She said the Clinton peace proposals must be used as the framework for a peace settlement and noted the comments of Palestinian leaders who indicated they were ready to soften their position on Jerusalem and Palestinian refugees.
"They are operating on the basis that" the Clinton ideas are still on the table, she said.
But Gold quickly dismissed that idea, saying that Israel cannot return to those proposals in light of 21 months of Palestinian violence.
Bush is expected to address his remarks to the Palestinian leadership rather than Arafat, whom he distrusts. Bush’s views about Arafat were perhaps reflected in comments this week by National Security Council adviser Condoleezza Rice, who said in an interview that Arafat is "corrupt and cavorts with terror."
A Kuwaiti newspaper reported earlier this month that Arafat pocketed $5.1 million in Arab aid funds designed to help the Palestinian people. The paper, Al-Watan, said it obtained documents supporting its contention that Arafat stole the money to cover his personal expenses, including the upkeep of his wife, Suha, and their daughter, who live in Paris and Switzerland.
Israel also came under attack this week from two first ladies and a media mogul. Ted Turner, the founder of CNN, maintained in an interview that both the Palestinians and Israelis "are engaged in terrorism." Laura Bush criticized the electronic fence Israel is erecting, saying it is not a "long-lasting sign of peace." And the wife of British Prime Minister Tony Blair, Cherie, said Palestinians were killing Israelis in suicide bombings because "they have got no hope." Her spokeswoman later apologized, saying she did not mean to imply that suicide bombers had no choice or to condone such actions.
Israel’s decision to seize Palestinian territory after each terror attack represents a major policy shift, but Steinberg said it appears the land to be taken will be largely unoccupied.
"There is no decision to occupy populated territory for the long term precisely to avoid the responsibility" of having to provide social services for the people, he said. "At this point there has been no decision to stay in the cities."
Although the government has decided for the moment not to expel Arafat, it is said to be moving to expel some of his top aides. But Steinberg said the debate about whether to expel Arafat in the future is unresolved.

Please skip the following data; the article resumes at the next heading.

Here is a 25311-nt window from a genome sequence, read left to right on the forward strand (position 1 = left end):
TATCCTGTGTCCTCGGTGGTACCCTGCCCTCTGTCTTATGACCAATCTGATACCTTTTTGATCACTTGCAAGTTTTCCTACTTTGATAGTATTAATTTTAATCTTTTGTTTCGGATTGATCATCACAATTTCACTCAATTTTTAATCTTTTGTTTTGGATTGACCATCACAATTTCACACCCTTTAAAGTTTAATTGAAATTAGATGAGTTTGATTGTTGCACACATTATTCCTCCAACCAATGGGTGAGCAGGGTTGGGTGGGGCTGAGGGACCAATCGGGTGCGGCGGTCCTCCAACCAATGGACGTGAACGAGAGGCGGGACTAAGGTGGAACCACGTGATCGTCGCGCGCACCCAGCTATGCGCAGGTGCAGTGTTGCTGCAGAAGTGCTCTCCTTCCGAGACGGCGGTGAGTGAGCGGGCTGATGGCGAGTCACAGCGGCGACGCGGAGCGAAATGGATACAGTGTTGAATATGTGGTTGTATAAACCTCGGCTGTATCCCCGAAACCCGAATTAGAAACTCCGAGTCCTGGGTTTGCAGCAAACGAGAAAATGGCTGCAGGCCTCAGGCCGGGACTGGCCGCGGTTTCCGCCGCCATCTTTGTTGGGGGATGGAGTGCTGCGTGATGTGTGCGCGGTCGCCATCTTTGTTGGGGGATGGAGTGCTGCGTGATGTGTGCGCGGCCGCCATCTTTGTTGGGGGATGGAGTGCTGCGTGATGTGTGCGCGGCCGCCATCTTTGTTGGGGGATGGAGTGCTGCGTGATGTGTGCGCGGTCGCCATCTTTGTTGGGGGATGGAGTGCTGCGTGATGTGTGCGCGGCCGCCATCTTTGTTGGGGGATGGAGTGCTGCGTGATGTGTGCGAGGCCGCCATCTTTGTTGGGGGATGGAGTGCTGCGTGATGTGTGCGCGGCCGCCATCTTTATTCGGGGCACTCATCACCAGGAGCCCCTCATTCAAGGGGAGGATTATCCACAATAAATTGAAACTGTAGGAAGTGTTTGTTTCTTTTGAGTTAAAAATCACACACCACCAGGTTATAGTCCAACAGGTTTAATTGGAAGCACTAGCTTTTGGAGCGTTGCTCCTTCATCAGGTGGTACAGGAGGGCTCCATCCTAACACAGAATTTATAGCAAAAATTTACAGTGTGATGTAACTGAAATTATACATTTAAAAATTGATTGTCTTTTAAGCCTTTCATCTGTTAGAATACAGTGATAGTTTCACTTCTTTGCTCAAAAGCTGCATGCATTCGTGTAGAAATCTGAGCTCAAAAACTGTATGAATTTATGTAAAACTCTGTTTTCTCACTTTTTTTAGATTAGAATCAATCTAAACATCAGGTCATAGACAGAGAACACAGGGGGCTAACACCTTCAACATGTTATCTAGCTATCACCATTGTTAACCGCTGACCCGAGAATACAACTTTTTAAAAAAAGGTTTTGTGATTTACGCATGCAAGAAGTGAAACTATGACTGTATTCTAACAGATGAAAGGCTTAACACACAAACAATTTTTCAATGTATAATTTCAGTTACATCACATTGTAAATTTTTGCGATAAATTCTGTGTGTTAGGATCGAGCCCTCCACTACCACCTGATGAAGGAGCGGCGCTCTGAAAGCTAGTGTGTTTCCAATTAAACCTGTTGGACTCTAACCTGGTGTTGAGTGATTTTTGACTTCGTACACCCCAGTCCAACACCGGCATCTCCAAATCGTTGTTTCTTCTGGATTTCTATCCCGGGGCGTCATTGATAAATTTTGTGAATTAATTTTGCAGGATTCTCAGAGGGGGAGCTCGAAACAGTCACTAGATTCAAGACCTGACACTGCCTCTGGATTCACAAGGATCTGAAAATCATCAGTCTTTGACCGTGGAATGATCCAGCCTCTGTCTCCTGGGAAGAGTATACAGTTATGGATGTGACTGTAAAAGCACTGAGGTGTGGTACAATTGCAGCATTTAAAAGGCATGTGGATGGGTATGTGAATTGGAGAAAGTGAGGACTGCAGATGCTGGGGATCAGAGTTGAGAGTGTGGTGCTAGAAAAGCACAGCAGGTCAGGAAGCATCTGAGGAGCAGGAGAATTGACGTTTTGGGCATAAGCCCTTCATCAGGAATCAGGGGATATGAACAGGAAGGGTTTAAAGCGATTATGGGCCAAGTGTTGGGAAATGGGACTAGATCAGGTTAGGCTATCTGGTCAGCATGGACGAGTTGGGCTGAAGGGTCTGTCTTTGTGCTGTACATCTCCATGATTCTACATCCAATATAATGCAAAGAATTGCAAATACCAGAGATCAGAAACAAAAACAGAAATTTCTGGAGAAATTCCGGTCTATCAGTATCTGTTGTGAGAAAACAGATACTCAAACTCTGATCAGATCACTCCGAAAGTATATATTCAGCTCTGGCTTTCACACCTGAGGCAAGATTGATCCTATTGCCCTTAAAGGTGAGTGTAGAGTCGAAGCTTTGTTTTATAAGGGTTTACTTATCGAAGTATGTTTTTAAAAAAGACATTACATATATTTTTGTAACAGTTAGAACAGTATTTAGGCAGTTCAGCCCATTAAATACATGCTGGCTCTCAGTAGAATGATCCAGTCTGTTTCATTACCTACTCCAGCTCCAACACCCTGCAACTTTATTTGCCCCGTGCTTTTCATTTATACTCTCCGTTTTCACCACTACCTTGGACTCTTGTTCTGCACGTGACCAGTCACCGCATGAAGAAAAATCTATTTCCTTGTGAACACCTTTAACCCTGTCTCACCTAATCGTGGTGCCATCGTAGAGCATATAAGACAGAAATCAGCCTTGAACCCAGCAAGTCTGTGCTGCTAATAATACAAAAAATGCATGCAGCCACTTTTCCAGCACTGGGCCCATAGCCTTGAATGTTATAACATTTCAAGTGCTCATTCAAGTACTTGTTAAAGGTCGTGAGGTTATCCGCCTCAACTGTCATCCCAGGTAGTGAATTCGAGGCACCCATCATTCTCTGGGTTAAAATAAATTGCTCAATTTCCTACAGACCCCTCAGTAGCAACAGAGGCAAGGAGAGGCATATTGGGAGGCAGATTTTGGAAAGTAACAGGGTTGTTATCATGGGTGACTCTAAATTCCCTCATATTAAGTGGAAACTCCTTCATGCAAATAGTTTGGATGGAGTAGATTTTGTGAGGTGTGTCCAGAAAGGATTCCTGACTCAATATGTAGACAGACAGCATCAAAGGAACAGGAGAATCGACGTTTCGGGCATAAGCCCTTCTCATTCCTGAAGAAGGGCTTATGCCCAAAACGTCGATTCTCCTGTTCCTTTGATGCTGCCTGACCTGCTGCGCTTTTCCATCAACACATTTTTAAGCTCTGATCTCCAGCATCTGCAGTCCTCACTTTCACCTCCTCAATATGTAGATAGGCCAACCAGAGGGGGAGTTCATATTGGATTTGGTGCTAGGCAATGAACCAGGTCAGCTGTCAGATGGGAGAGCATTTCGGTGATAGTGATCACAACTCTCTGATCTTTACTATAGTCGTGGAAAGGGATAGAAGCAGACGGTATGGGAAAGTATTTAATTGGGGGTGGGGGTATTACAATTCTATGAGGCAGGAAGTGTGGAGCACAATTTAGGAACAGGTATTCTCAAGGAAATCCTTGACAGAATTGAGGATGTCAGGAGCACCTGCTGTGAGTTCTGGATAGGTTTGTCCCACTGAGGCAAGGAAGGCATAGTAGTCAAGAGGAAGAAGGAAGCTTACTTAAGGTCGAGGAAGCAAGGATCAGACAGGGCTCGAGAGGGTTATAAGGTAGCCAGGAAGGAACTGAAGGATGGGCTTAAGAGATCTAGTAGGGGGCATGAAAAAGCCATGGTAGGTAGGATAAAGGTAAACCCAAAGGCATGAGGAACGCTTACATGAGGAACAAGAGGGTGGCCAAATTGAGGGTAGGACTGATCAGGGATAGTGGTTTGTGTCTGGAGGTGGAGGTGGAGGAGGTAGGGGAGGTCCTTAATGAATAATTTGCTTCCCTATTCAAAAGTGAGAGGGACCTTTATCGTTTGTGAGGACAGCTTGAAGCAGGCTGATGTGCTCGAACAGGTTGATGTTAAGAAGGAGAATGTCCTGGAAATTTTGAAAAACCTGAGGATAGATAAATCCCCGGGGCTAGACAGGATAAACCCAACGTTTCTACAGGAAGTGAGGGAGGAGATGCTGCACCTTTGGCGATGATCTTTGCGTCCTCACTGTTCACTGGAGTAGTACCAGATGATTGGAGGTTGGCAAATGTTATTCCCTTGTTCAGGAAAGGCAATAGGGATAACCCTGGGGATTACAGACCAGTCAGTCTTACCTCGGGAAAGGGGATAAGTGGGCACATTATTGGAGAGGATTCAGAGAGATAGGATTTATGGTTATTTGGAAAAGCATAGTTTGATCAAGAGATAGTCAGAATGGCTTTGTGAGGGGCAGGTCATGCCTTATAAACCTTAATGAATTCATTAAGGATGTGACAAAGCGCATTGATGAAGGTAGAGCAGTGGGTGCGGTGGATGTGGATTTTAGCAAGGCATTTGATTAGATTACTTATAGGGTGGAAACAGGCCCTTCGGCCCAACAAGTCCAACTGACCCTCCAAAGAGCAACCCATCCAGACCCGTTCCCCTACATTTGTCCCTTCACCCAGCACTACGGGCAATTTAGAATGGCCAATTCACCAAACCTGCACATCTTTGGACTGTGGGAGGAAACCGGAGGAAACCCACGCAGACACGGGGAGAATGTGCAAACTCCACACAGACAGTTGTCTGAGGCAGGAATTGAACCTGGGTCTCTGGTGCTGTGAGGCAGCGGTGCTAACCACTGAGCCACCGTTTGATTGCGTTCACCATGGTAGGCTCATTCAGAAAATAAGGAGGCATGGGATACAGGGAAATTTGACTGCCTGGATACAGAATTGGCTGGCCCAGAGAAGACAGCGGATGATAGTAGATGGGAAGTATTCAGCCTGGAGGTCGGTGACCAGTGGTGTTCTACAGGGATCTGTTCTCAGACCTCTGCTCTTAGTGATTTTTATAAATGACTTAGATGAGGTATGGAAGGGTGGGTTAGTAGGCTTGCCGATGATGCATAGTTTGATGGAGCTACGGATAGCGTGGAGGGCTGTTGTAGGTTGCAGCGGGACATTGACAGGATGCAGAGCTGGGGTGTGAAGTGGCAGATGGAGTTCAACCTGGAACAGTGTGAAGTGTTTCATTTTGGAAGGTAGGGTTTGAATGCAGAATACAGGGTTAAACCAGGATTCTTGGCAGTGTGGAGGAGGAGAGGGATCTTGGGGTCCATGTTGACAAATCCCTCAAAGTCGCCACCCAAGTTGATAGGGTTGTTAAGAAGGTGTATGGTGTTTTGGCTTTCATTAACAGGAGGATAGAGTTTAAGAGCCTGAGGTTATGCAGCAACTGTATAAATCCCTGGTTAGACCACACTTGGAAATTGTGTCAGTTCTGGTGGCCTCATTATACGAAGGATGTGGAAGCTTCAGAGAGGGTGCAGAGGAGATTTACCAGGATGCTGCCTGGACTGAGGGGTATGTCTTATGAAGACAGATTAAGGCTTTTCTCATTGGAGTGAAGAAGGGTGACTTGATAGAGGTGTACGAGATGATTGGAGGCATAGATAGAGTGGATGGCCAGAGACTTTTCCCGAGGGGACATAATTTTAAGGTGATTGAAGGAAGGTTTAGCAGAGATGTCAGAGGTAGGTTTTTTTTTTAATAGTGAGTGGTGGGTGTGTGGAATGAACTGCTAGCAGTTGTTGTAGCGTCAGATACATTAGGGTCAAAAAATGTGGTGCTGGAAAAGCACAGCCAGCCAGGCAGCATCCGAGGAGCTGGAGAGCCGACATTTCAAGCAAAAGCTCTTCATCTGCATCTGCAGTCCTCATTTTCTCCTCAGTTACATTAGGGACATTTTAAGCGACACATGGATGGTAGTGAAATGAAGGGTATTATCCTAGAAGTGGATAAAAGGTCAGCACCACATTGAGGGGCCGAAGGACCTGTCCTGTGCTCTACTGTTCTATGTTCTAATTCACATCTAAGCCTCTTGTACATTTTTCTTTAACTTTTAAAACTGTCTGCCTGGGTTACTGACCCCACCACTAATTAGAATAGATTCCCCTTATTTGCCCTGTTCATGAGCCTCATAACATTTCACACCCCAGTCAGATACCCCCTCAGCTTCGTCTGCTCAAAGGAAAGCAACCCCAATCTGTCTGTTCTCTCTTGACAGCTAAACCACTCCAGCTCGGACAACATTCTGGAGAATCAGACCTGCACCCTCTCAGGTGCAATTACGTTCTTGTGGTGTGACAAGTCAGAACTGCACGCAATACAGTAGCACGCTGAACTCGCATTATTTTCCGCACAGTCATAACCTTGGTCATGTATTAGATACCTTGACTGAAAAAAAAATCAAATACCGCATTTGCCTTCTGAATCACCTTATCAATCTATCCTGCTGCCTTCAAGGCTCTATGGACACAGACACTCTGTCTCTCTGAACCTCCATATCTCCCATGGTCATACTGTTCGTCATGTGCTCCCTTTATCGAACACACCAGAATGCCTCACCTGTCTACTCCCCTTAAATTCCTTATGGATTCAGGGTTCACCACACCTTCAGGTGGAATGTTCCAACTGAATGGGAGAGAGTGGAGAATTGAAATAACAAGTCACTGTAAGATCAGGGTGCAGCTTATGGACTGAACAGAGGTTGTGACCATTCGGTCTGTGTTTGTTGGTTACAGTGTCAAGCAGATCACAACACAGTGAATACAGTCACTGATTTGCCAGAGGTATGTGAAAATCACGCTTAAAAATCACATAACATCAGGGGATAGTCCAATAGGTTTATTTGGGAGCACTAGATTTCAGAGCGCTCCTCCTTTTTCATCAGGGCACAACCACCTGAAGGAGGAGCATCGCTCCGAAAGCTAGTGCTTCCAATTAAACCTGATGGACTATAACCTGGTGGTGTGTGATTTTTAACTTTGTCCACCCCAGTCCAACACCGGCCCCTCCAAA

Benny Elon, a member of the Knesset from the right-wing National Unity-Israel Beiteinu faction that he chairs, said he would prefer to see Arafat, 73, killed. But since that is "not politically correct, arrest him and put him in jail in Jerusalem. … We have enough evidence to prove his direct connection to murders and assassinations."
The suicide bus bombing Tuesday in the southern Jerusalem community of Gilo caused the greatest number of casualties (19 dead and 70 injured) in Israel’s capital since the violence began in September 2000.
"We cannot adjust to this level of hatred," said Rabbi Yehuda Gilad, a Knesset member from the Meimad Party. "The only place in the world where people are starting to understand what we are going through is in New York."
Edward Schwebel, a resident of Gilo, said the police had been on high alert in the hours before the bomber struck. But the bomber managed to slip into Israel, presumably from the Arab village of Azriya east of Jerusalem.
He said that although buses were relatively empty after the attack, "this is not a rich country and the majority of people can’t afford to take private cars or taxis wherever they go. People will find the courage to again get on buses and sit in the front or the back. That’s what normally happens."
But Uzi Tsuk, chairman of ORT Israel, said many of the high school children who saw the bus explosion from the nearby ORT high school were left traumatized by the experience and will need psychological support.